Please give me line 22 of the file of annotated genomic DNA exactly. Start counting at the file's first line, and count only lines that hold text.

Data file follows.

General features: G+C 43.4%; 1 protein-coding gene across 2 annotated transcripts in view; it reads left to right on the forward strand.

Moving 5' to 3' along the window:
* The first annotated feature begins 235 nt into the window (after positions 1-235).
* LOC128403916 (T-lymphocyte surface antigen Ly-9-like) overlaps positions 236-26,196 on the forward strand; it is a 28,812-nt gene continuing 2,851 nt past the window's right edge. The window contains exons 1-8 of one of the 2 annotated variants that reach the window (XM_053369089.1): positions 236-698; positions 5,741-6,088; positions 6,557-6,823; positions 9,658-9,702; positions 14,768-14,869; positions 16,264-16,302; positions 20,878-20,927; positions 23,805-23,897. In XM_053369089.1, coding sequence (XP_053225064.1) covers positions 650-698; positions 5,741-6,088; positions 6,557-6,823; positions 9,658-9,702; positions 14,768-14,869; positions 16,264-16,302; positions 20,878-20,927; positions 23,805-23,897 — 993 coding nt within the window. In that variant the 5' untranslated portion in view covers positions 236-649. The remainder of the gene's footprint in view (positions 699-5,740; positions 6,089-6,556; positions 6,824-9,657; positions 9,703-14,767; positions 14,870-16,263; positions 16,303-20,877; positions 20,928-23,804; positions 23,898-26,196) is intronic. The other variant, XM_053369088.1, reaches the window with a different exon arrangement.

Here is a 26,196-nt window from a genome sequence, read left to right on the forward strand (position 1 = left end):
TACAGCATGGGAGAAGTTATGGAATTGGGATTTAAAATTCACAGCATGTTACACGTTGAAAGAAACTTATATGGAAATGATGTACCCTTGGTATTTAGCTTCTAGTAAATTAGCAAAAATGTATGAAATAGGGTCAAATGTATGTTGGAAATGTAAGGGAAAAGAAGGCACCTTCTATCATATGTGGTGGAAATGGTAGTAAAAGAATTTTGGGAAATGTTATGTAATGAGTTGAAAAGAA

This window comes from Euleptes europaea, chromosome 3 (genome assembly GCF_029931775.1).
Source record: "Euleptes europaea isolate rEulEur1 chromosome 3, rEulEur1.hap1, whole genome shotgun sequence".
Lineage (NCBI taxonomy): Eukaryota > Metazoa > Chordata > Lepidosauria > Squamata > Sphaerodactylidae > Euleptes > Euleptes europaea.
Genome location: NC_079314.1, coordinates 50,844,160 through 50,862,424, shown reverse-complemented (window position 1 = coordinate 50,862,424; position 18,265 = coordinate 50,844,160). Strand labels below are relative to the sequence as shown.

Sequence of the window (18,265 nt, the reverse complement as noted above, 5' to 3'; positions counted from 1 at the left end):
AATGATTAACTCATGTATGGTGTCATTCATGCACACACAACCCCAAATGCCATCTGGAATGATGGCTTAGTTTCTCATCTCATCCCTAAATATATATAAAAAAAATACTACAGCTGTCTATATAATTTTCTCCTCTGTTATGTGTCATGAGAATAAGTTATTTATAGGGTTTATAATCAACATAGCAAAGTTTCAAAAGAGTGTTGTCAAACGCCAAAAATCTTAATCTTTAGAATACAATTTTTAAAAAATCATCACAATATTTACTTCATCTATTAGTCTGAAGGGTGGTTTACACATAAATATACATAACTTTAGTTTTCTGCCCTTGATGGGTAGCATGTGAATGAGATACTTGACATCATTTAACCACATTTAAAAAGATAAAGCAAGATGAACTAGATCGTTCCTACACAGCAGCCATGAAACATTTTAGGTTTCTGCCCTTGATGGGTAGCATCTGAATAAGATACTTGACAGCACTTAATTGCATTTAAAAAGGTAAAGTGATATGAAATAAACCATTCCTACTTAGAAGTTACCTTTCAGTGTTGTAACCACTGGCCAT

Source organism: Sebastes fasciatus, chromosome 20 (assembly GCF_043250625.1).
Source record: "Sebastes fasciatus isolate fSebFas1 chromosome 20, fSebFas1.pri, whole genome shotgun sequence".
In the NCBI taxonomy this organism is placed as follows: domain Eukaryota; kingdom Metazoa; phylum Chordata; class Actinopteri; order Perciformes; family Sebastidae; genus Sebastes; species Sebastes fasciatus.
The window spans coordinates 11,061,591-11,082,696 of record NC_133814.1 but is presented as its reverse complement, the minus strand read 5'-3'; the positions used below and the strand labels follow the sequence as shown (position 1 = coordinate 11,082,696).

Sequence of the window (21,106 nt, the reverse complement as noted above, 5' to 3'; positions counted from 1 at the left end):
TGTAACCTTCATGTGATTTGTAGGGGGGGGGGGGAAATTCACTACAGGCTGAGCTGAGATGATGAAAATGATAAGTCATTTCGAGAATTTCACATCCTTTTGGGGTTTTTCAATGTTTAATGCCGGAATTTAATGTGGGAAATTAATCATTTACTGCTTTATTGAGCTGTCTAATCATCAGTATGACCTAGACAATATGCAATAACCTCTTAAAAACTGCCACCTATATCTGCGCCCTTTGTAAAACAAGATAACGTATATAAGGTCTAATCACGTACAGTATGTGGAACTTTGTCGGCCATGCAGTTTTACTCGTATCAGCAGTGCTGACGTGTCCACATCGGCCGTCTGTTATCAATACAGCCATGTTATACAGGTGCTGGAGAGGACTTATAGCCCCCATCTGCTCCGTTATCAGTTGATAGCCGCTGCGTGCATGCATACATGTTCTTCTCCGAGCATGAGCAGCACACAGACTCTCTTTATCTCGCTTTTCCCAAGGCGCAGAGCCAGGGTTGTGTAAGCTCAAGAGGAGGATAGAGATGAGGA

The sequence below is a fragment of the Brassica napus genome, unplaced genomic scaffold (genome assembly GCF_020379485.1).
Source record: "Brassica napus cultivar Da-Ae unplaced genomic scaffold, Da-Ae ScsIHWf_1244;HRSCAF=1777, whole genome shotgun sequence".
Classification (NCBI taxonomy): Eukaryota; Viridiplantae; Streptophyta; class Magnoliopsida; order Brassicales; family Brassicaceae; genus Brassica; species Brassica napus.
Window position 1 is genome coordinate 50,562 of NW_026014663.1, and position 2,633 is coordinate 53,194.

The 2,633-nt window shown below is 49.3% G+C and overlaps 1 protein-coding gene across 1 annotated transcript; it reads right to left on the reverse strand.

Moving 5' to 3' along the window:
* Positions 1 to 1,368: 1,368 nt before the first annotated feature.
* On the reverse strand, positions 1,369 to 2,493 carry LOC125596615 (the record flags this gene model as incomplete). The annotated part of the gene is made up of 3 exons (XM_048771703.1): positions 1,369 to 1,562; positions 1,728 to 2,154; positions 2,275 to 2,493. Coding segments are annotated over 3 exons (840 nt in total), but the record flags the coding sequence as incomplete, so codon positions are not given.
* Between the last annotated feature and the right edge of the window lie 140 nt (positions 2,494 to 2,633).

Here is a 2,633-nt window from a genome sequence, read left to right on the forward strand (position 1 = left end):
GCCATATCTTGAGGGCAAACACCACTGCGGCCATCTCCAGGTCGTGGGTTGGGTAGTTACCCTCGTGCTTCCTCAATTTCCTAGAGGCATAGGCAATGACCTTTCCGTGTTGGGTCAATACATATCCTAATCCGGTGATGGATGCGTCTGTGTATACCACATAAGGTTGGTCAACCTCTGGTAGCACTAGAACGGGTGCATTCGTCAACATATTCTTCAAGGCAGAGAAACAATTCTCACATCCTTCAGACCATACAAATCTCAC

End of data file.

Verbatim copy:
Window position 1 is genome coordinate 50,562 of NW_026014663.1, and position 2,633 is coordinate 53,194.